Red Sox Don't Look Like a Playoff Team

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Red Sox Don't Look Like a Playoff Team
(Photo by Jared Wickerham/Getty Images)

With 45 games left in the season, the Red Sox find themselves in an unexpected position—fighting for a playoff spot. 

Once possessing the best record in the AL, the Red Sox have hit the skids and are now one game behind the Rangers in the Wild Card hunt.

At the All Star break, the Sox were 20 games over .500 and held a three-game lead over the Yankees. As recently as July 19, they were still in first place. 
However, the Sox have fallen flat and appear out of gas. Boston is 6-9 this month, and 12-17 since the break. Once viewed as the premier team in the AL, the Sox suddenly find themselves fighting for respectability. 
Having dropped two of three against the Rangers this weekend, the Sox are now 2-7 against Texas this season, giving them a decided disadvantage in any tie-breaker. The two teams do not play each other again this season.
After rallying to score six runs in the ninth against Texas on Friday night for an 8-4 victory, the Sox combined for just five runs over the next two games. Most futilely, the Sox were 0-10 with runners in scoring position in those two contests. It was hardly a surprise; in fact it was part of a trend.
Before the All-Star break the Red Sox were hitting .281 with runners in scoring position (third-best in the AL). But since the break, they're hitting .233 (13th in the AL).
On any given day, at least half of the Red Sox lineup looks completely impotent. David Ortiz is batting .221, Jason Varitek .223, Nick Green .233, Brian Anderson .236, JD Drew .254, and Alex Gonzalez, the newest Red Sox, was bating just .210 before joining the team.
There are automatic outs all over the Boston lineup and it's killing them. After producing the third-most runs in baseball during the first half, the Sox lineup is tied for 16th since the break.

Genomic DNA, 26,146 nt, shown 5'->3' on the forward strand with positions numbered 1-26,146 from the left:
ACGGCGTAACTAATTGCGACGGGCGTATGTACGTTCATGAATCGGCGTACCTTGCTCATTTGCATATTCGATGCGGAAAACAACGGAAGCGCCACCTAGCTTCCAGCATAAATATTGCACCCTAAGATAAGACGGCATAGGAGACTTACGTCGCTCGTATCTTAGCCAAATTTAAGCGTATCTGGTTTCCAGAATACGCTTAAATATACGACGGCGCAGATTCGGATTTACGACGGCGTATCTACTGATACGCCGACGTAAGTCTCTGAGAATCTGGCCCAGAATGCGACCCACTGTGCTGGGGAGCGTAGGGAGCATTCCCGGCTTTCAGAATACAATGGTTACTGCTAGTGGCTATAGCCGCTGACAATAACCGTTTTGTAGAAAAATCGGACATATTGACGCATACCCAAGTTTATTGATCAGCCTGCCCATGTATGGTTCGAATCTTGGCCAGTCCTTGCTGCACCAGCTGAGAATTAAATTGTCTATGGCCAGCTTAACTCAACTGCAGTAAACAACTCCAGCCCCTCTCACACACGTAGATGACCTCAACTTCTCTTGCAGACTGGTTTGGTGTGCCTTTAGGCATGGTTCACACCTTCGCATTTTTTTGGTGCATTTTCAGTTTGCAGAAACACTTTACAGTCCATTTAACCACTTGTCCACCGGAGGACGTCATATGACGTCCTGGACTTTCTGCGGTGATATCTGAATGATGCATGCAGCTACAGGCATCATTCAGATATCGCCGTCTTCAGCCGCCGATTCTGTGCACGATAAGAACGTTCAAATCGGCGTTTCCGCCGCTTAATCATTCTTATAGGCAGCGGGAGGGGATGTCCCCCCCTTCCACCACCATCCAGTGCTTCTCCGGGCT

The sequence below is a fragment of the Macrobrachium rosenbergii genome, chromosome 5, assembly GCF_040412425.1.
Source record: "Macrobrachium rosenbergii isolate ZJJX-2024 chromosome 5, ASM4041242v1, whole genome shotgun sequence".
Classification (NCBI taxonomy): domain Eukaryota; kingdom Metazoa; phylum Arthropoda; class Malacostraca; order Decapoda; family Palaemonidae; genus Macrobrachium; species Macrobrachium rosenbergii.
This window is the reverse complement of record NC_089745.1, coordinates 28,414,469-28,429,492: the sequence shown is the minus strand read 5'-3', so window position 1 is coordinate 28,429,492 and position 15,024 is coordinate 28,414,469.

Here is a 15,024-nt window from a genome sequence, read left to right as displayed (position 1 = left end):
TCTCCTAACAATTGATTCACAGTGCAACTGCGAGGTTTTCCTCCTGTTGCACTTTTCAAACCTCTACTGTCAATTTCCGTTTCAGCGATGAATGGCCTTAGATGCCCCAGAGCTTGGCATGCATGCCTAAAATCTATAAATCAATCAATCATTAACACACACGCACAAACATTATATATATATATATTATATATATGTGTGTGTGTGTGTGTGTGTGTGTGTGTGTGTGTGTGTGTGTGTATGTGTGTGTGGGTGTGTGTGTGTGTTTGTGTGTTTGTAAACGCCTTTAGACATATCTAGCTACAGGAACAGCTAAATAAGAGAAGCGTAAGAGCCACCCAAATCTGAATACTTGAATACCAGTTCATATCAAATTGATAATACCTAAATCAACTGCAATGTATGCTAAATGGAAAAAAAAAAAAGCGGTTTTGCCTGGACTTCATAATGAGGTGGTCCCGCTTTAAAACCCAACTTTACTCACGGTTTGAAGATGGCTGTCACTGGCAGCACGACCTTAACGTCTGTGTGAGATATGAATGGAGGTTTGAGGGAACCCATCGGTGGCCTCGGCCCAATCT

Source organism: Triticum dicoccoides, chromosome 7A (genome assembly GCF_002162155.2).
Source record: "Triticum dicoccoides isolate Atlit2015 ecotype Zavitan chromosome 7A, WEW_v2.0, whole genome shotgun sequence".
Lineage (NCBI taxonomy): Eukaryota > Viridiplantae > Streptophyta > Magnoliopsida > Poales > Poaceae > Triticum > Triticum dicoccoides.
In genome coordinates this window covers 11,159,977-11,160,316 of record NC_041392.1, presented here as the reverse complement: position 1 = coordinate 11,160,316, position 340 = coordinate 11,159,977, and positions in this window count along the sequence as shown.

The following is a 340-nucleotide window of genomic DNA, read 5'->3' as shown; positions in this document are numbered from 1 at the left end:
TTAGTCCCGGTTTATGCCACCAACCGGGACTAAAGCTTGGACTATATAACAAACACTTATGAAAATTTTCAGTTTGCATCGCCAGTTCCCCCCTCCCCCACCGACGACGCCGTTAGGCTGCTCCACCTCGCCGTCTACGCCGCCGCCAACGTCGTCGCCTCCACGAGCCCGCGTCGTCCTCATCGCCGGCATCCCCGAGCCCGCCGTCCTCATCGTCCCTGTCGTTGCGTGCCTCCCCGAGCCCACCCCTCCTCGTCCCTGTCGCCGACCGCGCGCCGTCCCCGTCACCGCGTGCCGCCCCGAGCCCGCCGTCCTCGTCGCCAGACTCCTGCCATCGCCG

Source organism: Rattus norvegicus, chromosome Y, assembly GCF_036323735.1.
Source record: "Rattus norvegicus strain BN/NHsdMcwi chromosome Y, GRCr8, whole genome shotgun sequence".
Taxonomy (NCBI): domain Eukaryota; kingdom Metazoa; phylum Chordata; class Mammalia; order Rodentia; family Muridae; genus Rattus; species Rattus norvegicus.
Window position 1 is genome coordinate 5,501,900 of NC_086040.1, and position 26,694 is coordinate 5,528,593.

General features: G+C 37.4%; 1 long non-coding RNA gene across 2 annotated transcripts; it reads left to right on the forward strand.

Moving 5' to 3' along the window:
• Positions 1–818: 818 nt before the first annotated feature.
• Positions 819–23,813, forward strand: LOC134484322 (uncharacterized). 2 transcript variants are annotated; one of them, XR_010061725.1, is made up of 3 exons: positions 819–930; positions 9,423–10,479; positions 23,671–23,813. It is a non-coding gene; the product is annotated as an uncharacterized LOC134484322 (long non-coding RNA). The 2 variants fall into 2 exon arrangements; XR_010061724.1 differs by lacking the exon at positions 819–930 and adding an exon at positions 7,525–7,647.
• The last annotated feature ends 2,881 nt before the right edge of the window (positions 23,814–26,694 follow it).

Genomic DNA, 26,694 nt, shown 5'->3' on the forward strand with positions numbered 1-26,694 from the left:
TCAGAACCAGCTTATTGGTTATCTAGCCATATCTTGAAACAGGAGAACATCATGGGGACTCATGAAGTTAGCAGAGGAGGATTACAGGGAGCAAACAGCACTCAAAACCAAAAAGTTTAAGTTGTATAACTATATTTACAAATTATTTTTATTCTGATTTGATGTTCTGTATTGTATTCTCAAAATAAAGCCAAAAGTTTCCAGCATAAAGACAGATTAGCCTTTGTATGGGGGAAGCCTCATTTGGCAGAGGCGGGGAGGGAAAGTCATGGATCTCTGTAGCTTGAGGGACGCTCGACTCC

The Sox offense benefits from playing at Fenway, scoring 5.66 runs per game at home, third best in the majors. But away from home their production falls by more than a full run, scoring 4.57 runs per game, 13th best.
The starting rotation, once the envy of the AL, is full of question marks once they get past Josh Beckett and Jon Lester.
John Smoltz was a bust, and the same can be said of Brad Penny. The burly right-hander has won just once in his past 10 starts and is now 7-7 with a 5.22 ERA. He has not made it through the seventh inning in any of his 23 starts this season, the most in the Majors. It is a level of ineptitude not experienced by a Red Sox pitcher since 1954.
Clay Buchholz is 1-3 with a 4.45 ERA. He has allowed 59 base runners in just 32.1 innings. Buchholz is unproven in the regular season, much less the playoffs.
Junichi Tazawa has made just two starts and has a 5.40 ERA. Could anybody realistically expect him to perform in October if the Sox somehow turn things around and extend their season? Not likely.
Tim Wakefield is 43 and on the DL for the third consecutive season during the stretch drive. Due to sciatica, Wakefield now walks with a limp and it is unclear if he can even field his position. Don't count on him being the solution, much less the savior for the Sox rotation.
Daisuke Matsuzaka is expected back sometime next month. But he hasn't pitched since June 19 and is 1-5 with an 8.23 ERA this season. Matsuzaka averaged just 4.4 innings per start before going on the DL  The Japanese righty never made a quality start this season, and lasted six innings just once in his eight starts. He can't be expected to pitch meaningful innings down the stretch and is not a playoff-caliber pitcher at this time. 
Paul Byrd is Paul Byrd and hasn't pitched in the Majors since last October. Enough said.
What is evident is that the Red Sox rotation is not playoff-caliber, and is largely staffed with a combination of old, injured, ineffective, and unproven pitchers.
As a whole, the Red Sox have fared well in the familiar confines of Fenway Park, going  38-18 there this season. But on the road, it's another story entirely. The Sox are a below average team away from home, compiling an uninspiring 28-33 record. 
That's not good enough to get them into the playoffs, much less through the playoffs.
On July 1, the Sox were 23-20 on the road, which was the fifth best road mark in baseball. Since the All-Star break, the Sox are 5-13 on the road, compared to 7-4 at home. 
If only they could play all their games at Fenway.
The ugly truth for the Red Sox and their fans is that this is not a great team, and probably not even a playoff team. That's a bitter pill to swallow since the Red Sox and their fans expect to see October baseball in Boston each and every year.
That isn't likely this time around.

 

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